To understand what the situation is Ladislav Kumansky lived and governed, we must look at the first half of the 13th century. At that time, the Hungarian state was a real “melting pot” of diverse ethnicities, which, of course, caused many problems.
Kumans and Mongol danger
Around the beginning of the 13th century tribes of savage Kumans began to penetrate the eastern part of the Hungarian kingdom, the so-called Transylvania. They were nomads of Turkish origin from the Asian steppes, who, as pagans and nomads, were completely different from the Christianized and settled Hungarians..
Another blow was dealt by the Mongol invasion in 1241. Mongol ruler Genghis Khan sent his grandson named Batu in the west, which, in addition to Hungary, also took regions of Kievan Rus or Poland. However, the Mongol invasion was particularly devastating for Hungary. Hordes of savage “Tatars” stopped at nothing and conquered practically the whole country with murder and looting. It is estimated that around a quarter of the population lost their lives at the time.
Even the king himself almost did not escape death Bela IV.who ultimately escaped a humiliating escape. At the crucial moment, he was dismissed by powerful nobles who, among other things, did not like that he intended to engage the Kumans in battle. So, instead of uniting against danger, they had Prince Kuman Kuthan assassinated, causing Béla to lose his main ally and an army of several thousand.. Instead of helping, the nomads swore revenge and set about plundering the already perverted country. Only the sudden disappearance of the great khan prevented the complete collapse of the kingdom, because of which Batu and his hordes quickly retreated to Asia.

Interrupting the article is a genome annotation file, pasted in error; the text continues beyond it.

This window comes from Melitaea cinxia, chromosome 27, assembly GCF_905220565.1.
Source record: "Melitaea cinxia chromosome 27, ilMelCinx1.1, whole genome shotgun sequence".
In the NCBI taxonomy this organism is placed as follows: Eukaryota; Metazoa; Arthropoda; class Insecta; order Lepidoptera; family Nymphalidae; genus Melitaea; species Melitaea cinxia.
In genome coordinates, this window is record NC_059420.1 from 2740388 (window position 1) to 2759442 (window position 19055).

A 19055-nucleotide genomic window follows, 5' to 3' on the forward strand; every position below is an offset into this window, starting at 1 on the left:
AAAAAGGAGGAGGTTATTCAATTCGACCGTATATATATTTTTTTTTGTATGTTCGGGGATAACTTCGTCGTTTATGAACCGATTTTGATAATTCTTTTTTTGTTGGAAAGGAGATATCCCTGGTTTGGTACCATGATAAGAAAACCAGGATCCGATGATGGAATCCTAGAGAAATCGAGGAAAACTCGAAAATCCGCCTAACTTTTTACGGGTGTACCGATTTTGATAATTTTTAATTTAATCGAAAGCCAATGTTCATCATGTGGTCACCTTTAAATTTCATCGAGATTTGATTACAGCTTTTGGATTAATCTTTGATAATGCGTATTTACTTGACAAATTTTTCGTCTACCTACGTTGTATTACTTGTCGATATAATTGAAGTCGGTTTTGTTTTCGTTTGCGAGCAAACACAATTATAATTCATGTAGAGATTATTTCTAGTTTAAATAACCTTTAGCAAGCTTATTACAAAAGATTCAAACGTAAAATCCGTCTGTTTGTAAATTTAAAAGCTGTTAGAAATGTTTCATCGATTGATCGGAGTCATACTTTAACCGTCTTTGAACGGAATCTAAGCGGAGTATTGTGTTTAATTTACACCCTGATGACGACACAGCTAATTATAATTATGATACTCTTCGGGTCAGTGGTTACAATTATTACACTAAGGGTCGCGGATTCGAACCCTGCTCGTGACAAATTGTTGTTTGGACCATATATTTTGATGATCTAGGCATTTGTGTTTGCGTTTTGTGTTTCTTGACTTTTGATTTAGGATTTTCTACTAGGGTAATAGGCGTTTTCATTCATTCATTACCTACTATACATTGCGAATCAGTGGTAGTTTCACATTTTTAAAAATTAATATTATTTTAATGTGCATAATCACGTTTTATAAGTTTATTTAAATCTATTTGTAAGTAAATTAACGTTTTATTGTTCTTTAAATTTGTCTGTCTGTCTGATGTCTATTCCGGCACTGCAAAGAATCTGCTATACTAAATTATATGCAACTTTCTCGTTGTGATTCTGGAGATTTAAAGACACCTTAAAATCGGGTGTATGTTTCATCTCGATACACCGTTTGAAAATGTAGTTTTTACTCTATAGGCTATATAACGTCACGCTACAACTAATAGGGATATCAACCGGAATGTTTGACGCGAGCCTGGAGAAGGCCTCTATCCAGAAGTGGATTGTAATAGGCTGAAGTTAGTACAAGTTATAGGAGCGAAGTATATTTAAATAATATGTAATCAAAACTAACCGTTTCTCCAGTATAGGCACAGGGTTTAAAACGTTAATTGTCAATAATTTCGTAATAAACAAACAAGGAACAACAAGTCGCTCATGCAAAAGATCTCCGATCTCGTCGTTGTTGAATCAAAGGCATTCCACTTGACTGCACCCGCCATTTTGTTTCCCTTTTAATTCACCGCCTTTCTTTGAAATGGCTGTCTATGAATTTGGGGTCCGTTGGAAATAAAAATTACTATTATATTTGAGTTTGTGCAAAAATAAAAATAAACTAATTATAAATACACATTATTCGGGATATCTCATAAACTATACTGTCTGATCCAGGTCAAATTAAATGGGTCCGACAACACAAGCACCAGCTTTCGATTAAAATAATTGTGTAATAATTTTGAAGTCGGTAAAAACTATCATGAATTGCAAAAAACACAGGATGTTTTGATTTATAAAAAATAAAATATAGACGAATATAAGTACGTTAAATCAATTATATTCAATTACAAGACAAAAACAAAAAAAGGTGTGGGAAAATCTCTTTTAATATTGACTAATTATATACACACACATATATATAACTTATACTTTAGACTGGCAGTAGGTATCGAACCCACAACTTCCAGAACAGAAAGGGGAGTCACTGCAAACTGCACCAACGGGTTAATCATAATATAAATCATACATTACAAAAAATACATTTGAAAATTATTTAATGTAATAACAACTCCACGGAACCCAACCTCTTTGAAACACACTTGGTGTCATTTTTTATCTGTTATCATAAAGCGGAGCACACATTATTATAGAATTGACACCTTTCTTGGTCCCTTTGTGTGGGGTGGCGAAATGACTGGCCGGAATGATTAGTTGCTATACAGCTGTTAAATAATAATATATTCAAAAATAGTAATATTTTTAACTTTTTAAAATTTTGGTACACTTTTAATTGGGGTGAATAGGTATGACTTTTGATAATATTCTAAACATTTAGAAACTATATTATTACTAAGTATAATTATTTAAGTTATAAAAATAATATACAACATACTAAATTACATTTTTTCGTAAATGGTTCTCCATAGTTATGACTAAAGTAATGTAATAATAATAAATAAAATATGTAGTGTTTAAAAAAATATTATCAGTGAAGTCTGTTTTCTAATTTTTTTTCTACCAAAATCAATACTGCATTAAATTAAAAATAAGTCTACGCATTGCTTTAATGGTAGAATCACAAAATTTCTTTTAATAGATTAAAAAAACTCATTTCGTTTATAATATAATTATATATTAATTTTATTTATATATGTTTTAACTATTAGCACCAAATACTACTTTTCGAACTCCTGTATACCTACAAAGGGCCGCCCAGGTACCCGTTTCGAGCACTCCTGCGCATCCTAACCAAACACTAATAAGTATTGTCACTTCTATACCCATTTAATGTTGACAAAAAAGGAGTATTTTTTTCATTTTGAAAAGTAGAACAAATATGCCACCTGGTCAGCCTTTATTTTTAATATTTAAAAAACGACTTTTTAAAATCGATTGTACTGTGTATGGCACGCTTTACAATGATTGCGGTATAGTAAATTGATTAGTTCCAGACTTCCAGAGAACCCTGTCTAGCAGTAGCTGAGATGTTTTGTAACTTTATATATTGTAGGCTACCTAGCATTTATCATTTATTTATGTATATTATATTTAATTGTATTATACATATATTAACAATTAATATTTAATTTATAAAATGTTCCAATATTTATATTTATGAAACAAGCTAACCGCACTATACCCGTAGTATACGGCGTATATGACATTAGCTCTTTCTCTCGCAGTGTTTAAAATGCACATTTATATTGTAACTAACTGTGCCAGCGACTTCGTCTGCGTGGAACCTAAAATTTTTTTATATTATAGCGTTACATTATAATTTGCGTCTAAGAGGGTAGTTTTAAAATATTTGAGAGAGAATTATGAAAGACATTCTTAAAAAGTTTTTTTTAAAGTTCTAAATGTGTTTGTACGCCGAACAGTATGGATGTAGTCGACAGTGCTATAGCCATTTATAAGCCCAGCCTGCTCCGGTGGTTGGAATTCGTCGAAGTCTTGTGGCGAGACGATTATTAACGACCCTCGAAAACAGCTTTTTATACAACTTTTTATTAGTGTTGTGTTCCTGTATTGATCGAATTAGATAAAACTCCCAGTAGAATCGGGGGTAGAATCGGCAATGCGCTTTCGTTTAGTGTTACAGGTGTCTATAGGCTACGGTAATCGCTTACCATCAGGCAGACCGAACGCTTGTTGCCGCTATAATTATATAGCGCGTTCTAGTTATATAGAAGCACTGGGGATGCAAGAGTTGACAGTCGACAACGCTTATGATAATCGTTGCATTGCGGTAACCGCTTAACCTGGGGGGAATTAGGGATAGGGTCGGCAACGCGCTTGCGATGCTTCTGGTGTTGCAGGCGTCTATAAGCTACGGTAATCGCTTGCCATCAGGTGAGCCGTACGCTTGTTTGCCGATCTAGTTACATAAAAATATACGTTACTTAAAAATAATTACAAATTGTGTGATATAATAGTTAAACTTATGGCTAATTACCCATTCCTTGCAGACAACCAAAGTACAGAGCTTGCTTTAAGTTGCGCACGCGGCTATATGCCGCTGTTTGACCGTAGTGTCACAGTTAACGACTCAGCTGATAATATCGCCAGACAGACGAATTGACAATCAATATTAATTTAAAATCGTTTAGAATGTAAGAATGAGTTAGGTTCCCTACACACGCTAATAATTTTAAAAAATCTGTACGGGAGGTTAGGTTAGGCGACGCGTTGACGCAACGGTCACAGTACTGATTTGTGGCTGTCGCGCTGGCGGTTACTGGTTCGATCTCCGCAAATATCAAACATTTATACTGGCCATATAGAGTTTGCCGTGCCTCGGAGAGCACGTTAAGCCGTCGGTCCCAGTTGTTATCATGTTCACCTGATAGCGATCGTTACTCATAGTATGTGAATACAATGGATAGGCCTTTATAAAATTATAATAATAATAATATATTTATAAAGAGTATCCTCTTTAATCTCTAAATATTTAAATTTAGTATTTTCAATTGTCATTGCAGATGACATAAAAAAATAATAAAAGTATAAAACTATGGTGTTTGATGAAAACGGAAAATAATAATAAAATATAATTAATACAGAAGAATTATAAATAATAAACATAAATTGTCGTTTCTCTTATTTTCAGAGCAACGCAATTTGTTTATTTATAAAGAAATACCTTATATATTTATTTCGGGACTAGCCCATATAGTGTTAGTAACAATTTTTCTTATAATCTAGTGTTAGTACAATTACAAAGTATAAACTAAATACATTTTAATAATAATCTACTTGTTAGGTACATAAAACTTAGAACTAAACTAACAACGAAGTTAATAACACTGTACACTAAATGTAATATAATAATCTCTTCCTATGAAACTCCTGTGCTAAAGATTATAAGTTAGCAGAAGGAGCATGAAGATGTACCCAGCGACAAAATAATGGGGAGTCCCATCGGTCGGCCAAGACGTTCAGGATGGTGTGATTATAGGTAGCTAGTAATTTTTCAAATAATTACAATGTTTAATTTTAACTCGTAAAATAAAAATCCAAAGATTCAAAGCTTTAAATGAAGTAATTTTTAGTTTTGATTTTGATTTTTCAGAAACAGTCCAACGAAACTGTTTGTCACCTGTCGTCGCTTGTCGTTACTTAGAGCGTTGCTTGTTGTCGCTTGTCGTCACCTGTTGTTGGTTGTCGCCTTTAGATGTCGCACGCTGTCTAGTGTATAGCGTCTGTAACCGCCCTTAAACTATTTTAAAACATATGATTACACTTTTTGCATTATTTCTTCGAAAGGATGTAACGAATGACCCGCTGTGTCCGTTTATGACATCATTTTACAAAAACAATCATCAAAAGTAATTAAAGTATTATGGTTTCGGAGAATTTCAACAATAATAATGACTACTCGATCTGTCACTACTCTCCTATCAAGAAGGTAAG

After this terrifying experience, it seemed almost impossible to restore the kingdom. However, Béla was a skilful and energetic leader who deployed all his forces to this end. Depopulated areas were to be inhabited by new settlers. The king therefore invited European colonizers from various countries to the country and did not hesitate to use the Kumans for this purpose. However, at that time they still lived in a very wild way, according to old customs and led by the tribal chief. Formally, Béla had them baptized, but we can have no illusions about their inner Christian beliefs.
The fiery king
Béla made contact with the Kumans in another and much more personal way. He married his eldest son Štěpán with Kumánka Alžběta, who became Queen of Hungary after the death of her stepfather. However, she never forgot her origins and called herself “Queen of the Hungarians and daughter of Emperor Kumans”.. When her husband Stephen V died after a two-year reign in 1272, he left a ten-year-old son Ladislava. Half Arpad blood and half Kuman blood flowed through his veins, which, as we shall see, prevailed in him.
The untimely death of Stephen and the minority of the new king caused many problems for the country. Elizabeth, who was to rule as regent until she came of age, became a prankster at the hands of powerful Hungarian lords who did not hesitate to seize the opportunity and assert their power. It is therefore not surprising that mother and son increasingly resorted to “their” Kumans, who were the only ones who trusted them. Of course, this did not help the process of assimilation of this ethnic group, because the national leaders saw them all the more as foreign immigrants.
Young Ladislav was married to the daughter of King Charles Isabella of Anjou of Naples, and the sweet, tender and cultured princess had to go through real hell with him. He had not denied the oriental genes agitated from the cradle. His temper was unbridled and he found various manifestations of which the most important was a considerable sexual appetite. There wouldn’t be anything so unusual about that, but the scandal was that his main chosen one was Kumánka. Regardless of Isabel, he left that girl by name Edua pay homage as queen. Moreover, Ladislav would not even have hesitated to seize his mistresses during a meeting of the royal council, in the presence of high ecclesiastical dignitaries!